ROAD carnages are ruining lives of hundreds around the world pushing many people, especially in developing countries into abject poverty.
Over one million people die each year globally as a result of road traffic accidents.
It is reported that road carnages contribute two to three times more than deaths from infectious diseases in the world such as Malaria, HIV and TB.
Tanzania, with fastest growing economies in Africa, is experiencing a number of road accidents annually, according to Senior Assistant Commissioner of Police (SACP) Traffic Police Commander Ramadhani Ng’anzi.
SACP Ng’anzi says between March to October 2022, a total of 1,368 road crashes occurred at different parts of Tanzania, killing 1,368 and injuring 1,689.
In the corresponding period of last year, a total of 1,205 accidents occurred whereas 725 died and 1,011 sustained injuries.
Comparing the two periods, there is a slight decrease in the number of deaths and accidents. “As you can see there is a difference of 163 road accidents and 132 deaths…my target is to ensure that there is zero accident per day throughout 365 days. It is possible,” the traffic boss insists.
He added: “If all drivers follow road rules by not driving with high speed, avoid the usage of ear phones, drinking while driving, not crossing the red traffic lights, putting on their seat belts and all the like…we are going to succeed in this. I urge all drivers to adhere to the rules.”
Major causative of road accidents
Behind the figure of accidents reported in Tanzania, there are various factors identified by the Police Force as the major causes of carnage.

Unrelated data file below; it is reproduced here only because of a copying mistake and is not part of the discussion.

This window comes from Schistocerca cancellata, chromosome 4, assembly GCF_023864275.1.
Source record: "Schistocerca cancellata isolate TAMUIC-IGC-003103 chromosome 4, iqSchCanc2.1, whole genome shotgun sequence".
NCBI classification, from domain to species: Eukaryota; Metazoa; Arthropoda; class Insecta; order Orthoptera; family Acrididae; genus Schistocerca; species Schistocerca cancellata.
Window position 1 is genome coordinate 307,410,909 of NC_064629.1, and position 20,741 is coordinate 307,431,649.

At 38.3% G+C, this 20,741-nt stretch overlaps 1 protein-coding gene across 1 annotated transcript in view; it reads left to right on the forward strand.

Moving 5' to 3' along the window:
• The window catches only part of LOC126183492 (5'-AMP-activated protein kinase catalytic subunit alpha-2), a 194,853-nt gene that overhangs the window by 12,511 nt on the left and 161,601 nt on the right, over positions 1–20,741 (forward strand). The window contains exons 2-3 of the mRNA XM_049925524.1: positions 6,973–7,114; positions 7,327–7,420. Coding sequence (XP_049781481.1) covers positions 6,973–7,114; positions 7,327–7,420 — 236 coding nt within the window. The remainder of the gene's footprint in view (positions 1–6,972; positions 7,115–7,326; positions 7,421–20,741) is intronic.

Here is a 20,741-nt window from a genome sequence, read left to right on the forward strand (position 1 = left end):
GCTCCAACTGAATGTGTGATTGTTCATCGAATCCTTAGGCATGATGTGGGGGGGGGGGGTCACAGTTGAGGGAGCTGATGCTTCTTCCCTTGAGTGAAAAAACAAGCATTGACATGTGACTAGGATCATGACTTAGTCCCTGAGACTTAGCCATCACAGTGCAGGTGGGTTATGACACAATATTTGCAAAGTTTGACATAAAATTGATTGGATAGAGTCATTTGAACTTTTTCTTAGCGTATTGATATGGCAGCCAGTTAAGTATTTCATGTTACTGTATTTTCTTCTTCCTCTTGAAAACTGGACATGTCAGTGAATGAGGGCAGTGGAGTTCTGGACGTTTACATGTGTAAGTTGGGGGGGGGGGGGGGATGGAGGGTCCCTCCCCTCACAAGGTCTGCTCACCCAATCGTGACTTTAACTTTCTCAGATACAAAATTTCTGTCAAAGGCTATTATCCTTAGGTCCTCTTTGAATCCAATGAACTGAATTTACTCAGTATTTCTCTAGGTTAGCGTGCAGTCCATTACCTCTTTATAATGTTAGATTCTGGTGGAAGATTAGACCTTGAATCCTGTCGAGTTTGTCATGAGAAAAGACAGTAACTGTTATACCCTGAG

According to the latest information from the traffic division of the Police Force, the main causes of road crashes (95.38%) are human related factors categorized as:
(i) Dangerous driving
(ii) Driver negligence
(iii) Negligence of the bicyclists
(iv) Negligence of motorcyclists
(v) Excessive speed
(vi) Improper overtaking
(vii) Negligence of pedestrians
The Road Safety Ambassadors (RSA) Tanzania Chief Executive Officer, Augustus Fungo says “we think the devil lies in the details, i.e., how our drivers are trained and recruited, unsafe roads, and lastly, mechanical conditions.”
Regarding the situation, RSA is focusing on enhancing public awareness of road safety so that everyone takes their responsibility while on the road.
Furthermore, RSA enhances advocacy for the amendment of traffic laws and improvement of roads and motor vehicle road worthiness inspection.
As RSA boss explains roles of the organisation in averting the situation, Mr Ng’anzi says, currently, a good number of police officers have been stationed at key accident prone areas; some with and others without uniforms to monitor breachers of road traffic related laws and regulations.
“No bus will leave the stand without being checked, and for upcountry busses, we check if there are two drivers and also test their blood like employed two drivers as well as testing them to see the level of alcohol in their blood, if the result shows that they have taken alcohol they will not be allowed to leave. Our aim is to see passengers are in safe hands ” he stated.
A truck driver who transports goods within the East African Countries, Fadhil Mohamed Pazzi said the presence of non-qualified drivers, who have acquired licenses illegally are among the reasons for many accidents happening in the country.
“Apart from drivers who haven’t studied driving but just purchase the licenses and enter the road there are other who drive without any knowledge of their car, a driver must understand a full structure of his car starting from the engine, the brake system, the wind systems for those with large vehicles or trucks, lights and its reflectors, steering, tires have an expiry date…they must know all these things,” says Fadhili.